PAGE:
We are entering the era of “big data” and, although you can’t help but be impressed at anyone who does logistic regressions with 21 000 000 observations, this is a fine example of when size is not everything—rather, we need data that are fit for the purpose of comparing what would happen to a similar patient were they admitted to different hospitals worldwide.
And unless big also means open data, it is impossible for outside observers to verify the analysis and interpretation, especially when the stories are trumpeted by media with an apparent vested interest in running down the NHS. This inevitably breeds suspicion and scepticism.
Of course, it would be deluded to deny there are serious problems in aspects of the NHS, or that we could not learn from good evidence of improved outcomes for comparable patients, and the culture of safety that exists in the best hospitals in the US and elsewhere. Channel 4 featured the Mayo hospital in Arizona as an example, and ventures such as Risky Business have been pressing these issues for years.
The recent Berwick report into patient safety proclaimed that “The NHS in England can become the safest health care system in the world.”
But that this would “require unified will, optimism, investment, and change.” If it takes this kind of publicity to bring these issues to increased prominence and contribute towards a cultural shift, then we should not complain.
But this was an exercise in closed data, and I remain sceptical about the specific statistical claims.
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Martin McKee, Professor of European Public Health at the London School of Hygeine and Tropical Medicine, adds:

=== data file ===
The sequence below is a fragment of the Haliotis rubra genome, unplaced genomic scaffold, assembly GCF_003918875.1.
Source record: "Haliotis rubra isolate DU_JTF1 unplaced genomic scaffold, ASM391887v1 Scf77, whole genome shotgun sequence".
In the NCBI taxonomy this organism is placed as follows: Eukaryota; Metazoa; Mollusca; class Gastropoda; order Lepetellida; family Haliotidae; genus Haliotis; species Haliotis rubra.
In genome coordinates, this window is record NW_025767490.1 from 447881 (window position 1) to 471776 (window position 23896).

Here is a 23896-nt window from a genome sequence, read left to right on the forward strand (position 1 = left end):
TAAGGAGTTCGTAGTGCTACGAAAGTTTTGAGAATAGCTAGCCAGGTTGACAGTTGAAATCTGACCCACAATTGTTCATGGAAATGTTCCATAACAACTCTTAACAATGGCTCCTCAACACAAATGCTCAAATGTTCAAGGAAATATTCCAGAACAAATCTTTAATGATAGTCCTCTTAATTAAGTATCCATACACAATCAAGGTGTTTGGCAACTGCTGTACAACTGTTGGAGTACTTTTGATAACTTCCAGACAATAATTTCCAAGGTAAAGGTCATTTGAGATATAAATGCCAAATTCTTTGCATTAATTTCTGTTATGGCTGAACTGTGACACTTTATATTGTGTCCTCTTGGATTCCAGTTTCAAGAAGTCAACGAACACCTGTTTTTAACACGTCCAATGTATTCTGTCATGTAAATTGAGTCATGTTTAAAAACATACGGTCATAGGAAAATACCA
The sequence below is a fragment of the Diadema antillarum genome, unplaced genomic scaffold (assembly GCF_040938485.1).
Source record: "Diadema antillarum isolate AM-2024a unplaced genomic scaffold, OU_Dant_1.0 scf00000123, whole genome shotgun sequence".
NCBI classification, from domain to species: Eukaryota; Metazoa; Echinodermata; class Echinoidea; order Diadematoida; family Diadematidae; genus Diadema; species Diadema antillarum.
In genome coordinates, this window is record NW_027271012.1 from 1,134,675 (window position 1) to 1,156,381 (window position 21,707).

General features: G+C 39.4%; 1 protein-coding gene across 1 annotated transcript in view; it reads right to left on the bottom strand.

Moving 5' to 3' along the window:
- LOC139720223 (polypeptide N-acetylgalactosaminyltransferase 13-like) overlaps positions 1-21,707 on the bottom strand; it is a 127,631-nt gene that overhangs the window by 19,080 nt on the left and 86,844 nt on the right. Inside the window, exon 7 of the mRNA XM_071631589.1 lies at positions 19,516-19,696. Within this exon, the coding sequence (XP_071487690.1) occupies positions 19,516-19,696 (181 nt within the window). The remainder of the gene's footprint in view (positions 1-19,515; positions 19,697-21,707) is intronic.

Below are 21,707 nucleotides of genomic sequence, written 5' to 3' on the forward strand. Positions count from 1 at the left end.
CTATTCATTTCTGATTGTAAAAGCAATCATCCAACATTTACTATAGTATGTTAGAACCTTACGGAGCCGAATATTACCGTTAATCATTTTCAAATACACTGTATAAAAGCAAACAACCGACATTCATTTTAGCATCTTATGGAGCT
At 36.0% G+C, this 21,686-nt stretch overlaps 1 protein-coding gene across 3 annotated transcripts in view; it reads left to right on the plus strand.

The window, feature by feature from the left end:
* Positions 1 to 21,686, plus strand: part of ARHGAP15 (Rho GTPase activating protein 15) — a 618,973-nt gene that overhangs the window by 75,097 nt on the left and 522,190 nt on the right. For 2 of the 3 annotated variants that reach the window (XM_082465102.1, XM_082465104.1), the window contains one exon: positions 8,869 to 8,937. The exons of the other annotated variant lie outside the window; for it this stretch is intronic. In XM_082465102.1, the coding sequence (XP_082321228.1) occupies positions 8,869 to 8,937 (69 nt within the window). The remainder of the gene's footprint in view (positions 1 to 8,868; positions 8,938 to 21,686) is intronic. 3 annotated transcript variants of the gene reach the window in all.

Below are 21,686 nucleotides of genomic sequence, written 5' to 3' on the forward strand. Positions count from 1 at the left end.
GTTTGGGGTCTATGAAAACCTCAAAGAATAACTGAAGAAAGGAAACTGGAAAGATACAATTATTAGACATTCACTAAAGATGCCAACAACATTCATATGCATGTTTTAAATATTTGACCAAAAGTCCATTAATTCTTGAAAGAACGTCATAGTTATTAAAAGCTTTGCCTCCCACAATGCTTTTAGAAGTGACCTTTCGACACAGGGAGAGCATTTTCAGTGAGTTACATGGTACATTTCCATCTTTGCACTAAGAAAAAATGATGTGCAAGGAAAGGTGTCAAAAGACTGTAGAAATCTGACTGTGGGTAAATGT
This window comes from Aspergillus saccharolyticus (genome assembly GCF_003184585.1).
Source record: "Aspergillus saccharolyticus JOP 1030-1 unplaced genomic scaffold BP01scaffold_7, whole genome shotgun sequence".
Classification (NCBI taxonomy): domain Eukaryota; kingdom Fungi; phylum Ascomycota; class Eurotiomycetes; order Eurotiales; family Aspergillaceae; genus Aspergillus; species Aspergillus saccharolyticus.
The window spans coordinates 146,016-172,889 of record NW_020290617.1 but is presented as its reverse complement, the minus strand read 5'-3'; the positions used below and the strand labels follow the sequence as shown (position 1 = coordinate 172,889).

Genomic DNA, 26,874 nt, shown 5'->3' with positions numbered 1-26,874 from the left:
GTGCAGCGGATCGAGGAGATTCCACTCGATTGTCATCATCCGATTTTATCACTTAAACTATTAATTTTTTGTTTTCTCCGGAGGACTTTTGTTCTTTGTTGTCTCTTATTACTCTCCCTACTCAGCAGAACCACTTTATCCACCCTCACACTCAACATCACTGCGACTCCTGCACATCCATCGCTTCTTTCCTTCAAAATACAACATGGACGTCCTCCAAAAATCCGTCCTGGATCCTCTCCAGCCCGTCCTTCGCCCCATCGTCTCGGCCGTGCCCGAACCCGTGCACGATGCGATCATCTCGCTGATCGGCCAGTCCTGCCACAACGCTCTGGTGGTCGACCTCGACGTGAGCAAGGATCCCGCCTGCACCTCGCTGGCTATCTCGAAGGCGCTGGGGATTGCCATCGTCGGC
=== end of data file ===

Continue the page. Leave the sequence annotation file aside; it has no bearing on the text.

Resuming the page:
As Spiegelhalter notes, not knowing which countries are included in the analysis presented by Sir Brian Jarman makes it difficult to assess their validity. However, it is instructive to look at what researchers studying hospital standardised mortality rates (HSMRs) in other countries have concluded.
A Danish study  noted that “We have analysed the available data from 2007 through 2011 and cannot reconcile the quite substantial and often sudden changes in HSMRs with changes in quality of care, but believe that they are due to inherent noise in calculating HSMRs, e.g. owing to variable quality of the diagnostic coding."
A Canadian paper  “found a lack of empirical evidence supporting the use of the HSMR in measuring reductions in preventable deaths. We also found that limitations in standardization as well as differences in palliative care coding and place of death make inter-facility comparisons of HSMRs invalid … It should not be viewed as an important indicator of patient safety or quality of care."
In Australia, researchers decided that "Despite its apparent low cost and ease of measurement, the HSMR is currently not "fit for purpose" as a screening tool for detecting low-quality hospitals and should not be used in making interhospital comparisons."
One Dutch paper, noting improvements on hospital mortality, concluded "There can be many reasons … including improved quality of care; however, it may also be due to, for instance, changes in hospital admission and discharge policies" while another, examining the effect of inflation of denominators by increased readmissions found that models that did or did not adjust for this” produced substantially different HSMR outcomes."
These conclusions suggest that rather more thought might have been appropriate before publicising these findings on national television.
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This piece first appeared in the British Medical Journal.